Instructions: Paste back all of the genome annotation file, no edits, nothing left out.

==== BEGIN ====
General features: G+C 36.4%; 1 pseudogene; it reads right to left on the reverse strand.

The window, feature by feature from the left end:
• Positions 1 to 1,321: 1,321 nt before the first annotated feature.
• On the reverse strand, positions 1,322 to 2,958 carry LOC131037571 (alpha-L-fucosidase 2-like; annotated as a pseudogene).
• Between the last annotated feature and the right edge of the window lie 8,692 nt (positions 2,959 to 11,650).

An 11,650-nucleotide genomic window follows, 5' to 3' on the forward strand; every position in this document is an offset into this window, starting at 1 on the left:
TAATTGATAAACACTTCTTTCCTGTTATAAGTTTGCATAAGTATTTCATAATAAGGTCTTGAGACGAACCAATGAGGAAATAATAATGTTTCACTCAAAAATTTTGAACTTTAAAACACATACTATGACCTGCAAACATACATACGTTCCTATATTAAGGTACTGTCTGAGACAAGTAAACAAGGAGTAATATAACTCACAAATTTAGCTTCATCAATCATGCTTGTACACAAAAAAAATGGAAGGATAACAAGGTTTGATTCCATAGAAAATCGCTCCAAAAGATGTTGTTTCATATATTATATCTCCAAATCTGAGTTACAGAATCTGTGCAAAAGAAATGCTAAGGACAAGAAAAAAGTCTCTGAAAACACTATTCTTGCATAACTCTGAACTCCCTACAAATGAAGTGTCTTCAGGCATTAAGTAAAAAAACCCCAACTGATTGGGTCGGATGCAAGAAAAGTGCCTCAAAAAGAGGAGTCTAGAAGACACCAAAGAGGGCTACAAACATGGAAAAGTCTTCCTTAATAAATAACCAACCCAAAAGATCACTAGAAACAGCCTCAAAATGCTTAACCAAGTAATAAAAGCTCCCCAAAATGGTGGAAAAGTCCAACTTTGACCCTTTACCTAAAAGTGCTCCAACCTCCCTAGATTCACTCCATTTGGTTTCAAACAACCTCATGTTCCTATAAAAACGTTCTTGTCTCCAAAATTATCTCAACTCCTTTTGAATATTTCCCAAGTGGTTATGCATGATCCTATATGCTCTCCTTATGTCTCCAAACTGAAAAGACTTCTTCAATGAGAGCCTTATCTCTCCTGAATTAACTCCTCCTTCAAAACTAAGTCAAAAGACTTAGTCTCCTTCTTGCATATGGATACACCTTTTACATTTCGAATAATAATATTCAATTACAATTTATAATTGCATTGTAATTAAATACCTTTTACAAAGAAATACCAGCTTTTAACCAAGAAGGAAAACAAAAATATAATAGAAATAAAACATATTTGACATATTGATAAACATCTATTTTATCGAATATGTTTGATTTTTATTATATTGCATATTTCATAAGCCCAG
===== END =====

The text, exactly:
General features: G+C 36.4%; 1 pseudogene; it reads right to left on the reverse strand.

The window, feature by feature from the left end:
• Positions 1 to 1,321: 1,321 nt before the first annotated feature.
• On the reverse strand, positions 1,322 to 2,958 carry LOC131037571 (alpha-L-fucosidase 2-like; annotated as a pseudogene).
• Between the last annotated feature and the right edge of the window lie 8,692 nt (positions 2,959 to 11,650).

An 11,650-nucleotide genomic window follows, 5' to 3' on the forward strand; every position in this document is an offset into this window, starting at 1 on the left:
TAATTGATAAACACTTCTTTCCTGTTATAAGTTTGCATAAGTATTTCATAATAAGGTCTTGAGACGAACCAATGAGGAAATAATAATGTTTCACTCAAAAATTTTGAACTTTAAAACACATACTATGACCTGCAAACATACATACGTTCCTATATTAAGGTACTGTCTGAGACAAGTAAACAAGGAGTAATATAACTCACAAATTTAGCTTCATCAATCATGCTTGTACACAAAAAAAATGGAAGGATAACAAGGTTTGATTCCATAGAAAATCGCTCCAAAAGATGTTGTTTCATATATTATATCTCCAAATCTGAGTTACAGAATCTGTGCAAAAGAAATGCTAAGGACAAGAAAAAAGTCTCTGAAAACACTATTCTTGCATAACTCTGAACTCCCTACAAATGAAGTGTCTTCAGGCATTAAGTAAAAAAACCCCAACTGATTGGGTCGGATGCAAGAAAAGTGCCTCAAAAAGAGGAGTCTAGAAGACACCAAAGAGGGCTACAAACATGGAAAAGTCTTCCTTAATAAATAACCAACCCAAAAGATCACTAGAAACAGCCTCAAAATGCTTAACCAAGTAATAAAAGCTCCCCAAAATGGTGGAAAAGTCCAACTTTGACCCTTTACCTAAAAGTGCTCCAACCTCCCTAGATTCACTCCATTTGGTTTCAAACAACCTCATGTTCCTATAAAAACGTTCTTGTCTCCAAAATTATCTCAACTCCTTTTGAATATTTCCCAAGTGGTTATGCATGATCCTATATGCTCTCCTTATGTCTCCAAACTGAAAAGACTTCTTCAATGAGAGCCTTATCTCTCCTGAATTAACTCCTCCTTCAAAACTAAGTCAAAAGACTTAGTCTCCTTCTTGCATATGGATACACCTTTTACATTTCGAATAATAATATTCAATTACAATTTATAATTGCATTGTAATTAAATACCTTTTACAAAGAAATACCAGCTTTTAACCAAGAAGGAAAACAAAAATATAATAGAAATAAAACATATTTGACATATTGATAAACATCTATTTTATCGAATATGTTTGATTTTTATTATATTGCATATTTCATAAGCCCAG